Thursday, May 14, 2009

Golden Slumbers

We're dipping into the Abbey Road B-side medley files again with "Golden Slumbers" today. I was humming it to myself yesterday because, well, this is maybe too much information, but I restarted this medication that makes me super-sleepy if I take it even at just slightly the wrong time of day. So I've been walking around these couple days in a weird dopey fog, waiting for my body to readjust. (It's meds for chronic headaches, by the way-- nothing more interesting or severe or depressing than that. In case anyone was curious.)

And besides, yesterday Paul rocked us out. Today let's give him a chance to sing us to sleep. Oh, the many faces of Paul McCartney.

Art thou poor, yet hast thou golden slumbers?
O sweet content!
Art thou rich, yet is thy mind perplexed?
O punishment!

As you might know, Paul took some of the lyrics to "Golden Slumbers" kind of loosely from a poem of Thomas Dekker, a contemporary of Shakespeare. This morning I hauled the ol' Norton Anthology off the shelf to look up some other work of Dekker's, just because I realized I knew nothing about him, but there's actually no Dekker at all in my edition. Which struck me as odd. But then I remembered the rest of the story: Paul read the poem in a song-book lying on the piano at his father's house, not in a normal poetry book. And Dekker's bit about golden slumbers has been, if memory serves, written into all kinds of songs. The above lines are the opening lines of the poem they're from, but here's the part we're interested in:

Golden slumbers kiss your eyes,
Smiles awake you when you rise.
Sleep, pretty wantons, do not cry,
And I will sing a lullaby:
Rock them, rock them, lullaby.

See, I think that somewhere along the way in my years of being a chorus geek, I might have actually sung a choral version of that text myself. So Dekker is maybe sort of a minor poet who happened to write sung poems, or at least poems that work well as song texts (I found a few more poems here that seem to prove the point-- lots of "hey nonny nonny" stuff).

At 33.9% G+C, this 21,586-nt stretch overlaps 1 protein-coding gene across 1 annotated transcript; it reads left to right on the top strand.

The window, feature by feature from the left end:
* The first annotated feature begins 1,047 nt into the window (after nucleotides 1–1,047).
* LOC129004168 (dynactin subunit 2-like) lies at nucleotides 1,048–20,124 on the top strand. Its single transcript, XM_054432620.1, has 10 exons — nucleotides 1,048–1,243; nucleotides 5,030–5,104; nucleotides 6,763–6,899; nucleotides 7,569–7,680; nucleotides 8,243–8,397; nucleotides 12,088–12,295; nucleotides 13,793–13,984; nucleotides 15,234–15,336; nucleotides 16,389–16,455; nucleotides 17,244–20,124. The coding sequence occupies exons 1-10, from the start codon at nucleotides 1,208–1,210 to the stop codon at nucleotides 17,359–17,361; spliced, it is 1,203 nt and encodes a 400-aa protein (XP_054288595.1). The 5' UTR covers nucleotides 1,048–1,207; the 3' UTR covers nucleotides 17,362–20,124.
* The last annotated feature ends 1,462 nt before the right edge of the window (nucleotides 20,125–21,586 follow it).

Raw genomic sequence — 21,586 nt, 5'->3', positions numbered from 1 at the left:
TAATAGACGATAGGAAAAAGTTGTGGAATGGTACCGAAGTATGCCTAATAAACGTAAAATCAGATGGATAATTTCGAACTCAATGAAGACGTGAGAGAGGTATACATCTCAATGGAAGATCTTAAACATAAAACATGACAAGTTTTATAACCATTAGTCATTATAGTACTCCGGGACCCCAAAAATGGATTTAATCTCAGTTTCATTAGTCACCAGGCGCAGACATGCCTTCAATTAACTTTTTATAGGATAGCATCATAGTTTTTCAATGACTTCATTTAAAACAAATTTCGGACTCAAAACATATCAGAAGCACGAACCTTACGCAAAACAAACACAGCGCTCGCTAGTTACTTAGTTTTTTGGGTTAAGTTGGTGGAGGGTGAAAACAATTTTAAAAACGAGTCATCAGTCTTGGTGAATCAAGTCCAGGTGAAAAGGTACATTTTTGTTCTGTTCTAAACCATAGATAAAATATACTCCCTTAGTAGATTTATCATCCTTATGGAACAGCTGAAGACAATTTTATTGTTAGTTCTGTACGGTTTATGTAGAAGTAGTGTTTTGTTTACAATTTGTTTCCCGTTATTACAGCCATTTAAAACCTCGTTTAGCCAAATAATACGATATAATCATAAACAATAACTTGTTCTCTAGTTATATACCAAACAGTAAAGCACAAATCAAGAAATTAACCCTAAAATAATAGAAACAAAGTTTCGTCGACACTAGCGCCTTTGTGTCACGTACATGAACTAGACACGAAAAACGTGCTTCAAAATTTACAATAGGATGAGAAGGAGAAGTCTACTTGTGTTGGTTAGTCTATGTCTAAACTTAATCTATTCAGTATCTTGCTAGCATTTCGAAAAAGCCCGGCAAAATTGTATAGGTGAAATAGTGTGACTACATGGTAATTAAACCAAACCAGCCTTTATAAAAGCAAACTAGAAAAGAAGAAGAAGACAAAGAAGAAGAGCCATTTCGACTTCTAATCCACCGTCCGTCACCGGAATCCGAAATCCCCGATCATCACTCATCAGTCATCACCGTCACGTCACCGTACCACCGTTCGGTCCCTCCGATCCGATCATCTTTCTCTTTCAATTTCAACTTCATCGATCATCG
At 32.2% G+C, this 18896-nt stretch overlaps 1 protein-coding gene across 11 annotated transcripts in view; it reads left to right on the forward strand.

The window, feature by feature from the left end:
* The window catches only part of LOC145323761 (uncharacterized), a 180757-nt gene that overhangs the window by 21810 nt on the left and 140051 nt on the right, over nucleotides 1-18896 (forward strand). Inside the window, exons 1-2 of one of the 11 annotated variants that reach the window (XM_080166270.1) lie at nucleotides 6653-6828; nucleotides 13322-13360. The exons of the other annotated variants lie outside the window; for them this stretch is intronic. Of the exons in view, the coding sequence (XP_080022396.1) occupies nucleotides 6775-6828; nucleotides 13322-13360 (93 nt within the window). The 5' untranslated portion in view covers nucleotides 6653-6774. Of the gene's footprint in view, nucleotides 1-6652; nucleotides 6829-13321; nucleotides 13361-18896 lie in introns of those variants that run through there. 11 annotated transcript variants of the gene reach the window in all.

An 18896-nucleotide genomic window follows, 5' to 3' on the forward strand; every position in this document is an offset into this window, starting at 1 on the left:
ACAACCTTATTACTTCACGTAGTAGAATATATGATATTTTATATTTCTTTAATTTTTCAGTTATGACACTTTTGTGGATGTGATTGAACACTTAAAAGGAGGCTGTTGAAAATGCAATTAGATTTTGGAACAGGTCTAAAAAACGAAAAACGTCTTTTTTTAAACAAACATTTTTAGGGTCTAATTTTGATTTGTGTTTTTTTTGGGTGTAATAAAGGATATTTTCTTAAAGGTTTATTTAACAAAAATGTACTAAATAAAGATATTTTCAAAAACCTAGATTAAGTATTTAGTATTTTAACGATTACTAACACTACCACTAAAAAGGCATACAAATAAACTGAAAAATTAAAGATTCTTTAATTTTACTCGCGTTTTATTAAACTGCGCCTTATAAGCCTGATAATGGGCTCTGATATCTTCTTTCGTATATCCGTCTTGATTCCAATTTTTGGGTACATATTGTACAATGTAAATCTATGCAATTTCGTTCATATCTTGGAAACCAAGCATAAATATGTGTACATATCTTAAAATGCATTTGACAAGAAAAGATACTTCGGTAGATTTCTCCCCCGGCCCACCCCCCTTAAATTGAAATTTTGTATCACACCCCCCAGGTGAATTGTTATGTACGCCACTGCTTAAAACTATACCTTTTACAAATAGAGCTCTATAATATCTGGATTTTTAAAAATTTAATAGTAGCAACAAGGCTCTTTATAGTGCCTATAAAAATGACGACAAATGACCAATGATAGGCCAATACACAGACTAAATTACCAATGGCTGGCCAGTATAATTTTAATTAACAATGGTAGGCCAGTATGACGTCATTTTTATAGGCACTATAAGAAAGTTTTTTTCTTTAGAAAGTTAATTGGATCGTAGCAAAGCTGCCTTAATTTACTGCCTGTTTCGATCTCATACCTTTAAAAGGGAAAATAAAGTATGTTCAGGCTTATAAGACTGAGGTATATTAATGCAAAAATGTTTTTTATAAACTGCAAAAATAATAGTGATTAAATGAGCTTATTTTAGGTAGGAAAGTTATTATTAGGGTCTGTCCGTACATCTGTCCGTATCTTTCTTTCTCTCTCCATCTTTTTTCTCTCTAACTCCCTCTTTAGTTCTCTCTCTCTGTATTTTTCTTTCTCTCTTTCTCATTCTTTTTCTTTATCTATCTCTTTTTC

ANYWAY, so Paul saw this poem in a song-book and, since he couldn't read music (and still can't, so he says, which almost annoys me considering he's now a gazillionaire and has delved into classical music, but I digress once again), he wrote his own little melody to it. Of course he also added that "once there was a way to get back home" thing, which kind of makes it for me. As in "You Never Give Me Your Money," Paul's being wistful-- this time more cryptically-- about the impending breakup. Or at least that's how one is tempted to read it in the context of Abbey Road.

"Once there was a way to get back home" sounds like the beginning of a fairy tale and the end of one all in one sentence. Innocence has been established and then lost in the same moment-- and lost irrevocably, as it doesn't sound like the way to get home will ever be found again. Does that make sense? (I can't tell with this damned haze in my brain.) It is a wicked dark way to begin a lullaby. And that line casts a shadow of a very mature, adult wistfulness over what comes next. Paul might sing that smiles awake us when we rise, but did you notice that on this part he started singing in that showman's voice of his? Like maybe THAT'S the part that's a performance? That he's lying to us, or trying to make us feel better even as the tears hang still in his eyes?

Not to get too deeply into the harmonic stuff here, but the music seems to back this up. It opens with those shifty ambiguous minor piano chords, then pushes ahead-- it sounds like it's going somewhere, but it's hard to say where. It actually hits the tonic, a.k.a. the home key (C, if you're curious), the second time Paul sings "home," but it only stays there for a bar before veering off again into minor territory, so it sounded like just a passing chord. By the time you finally come home, on the syllable "by" in "lullaby," you're almost surprised to find yourself there, but you also can't imagine being anywhere else. It would have killed you to be anywhere else. Paul has effectively caught you before you ever knew you were falling, even as his lyrics doubt that you could ever truly be home again.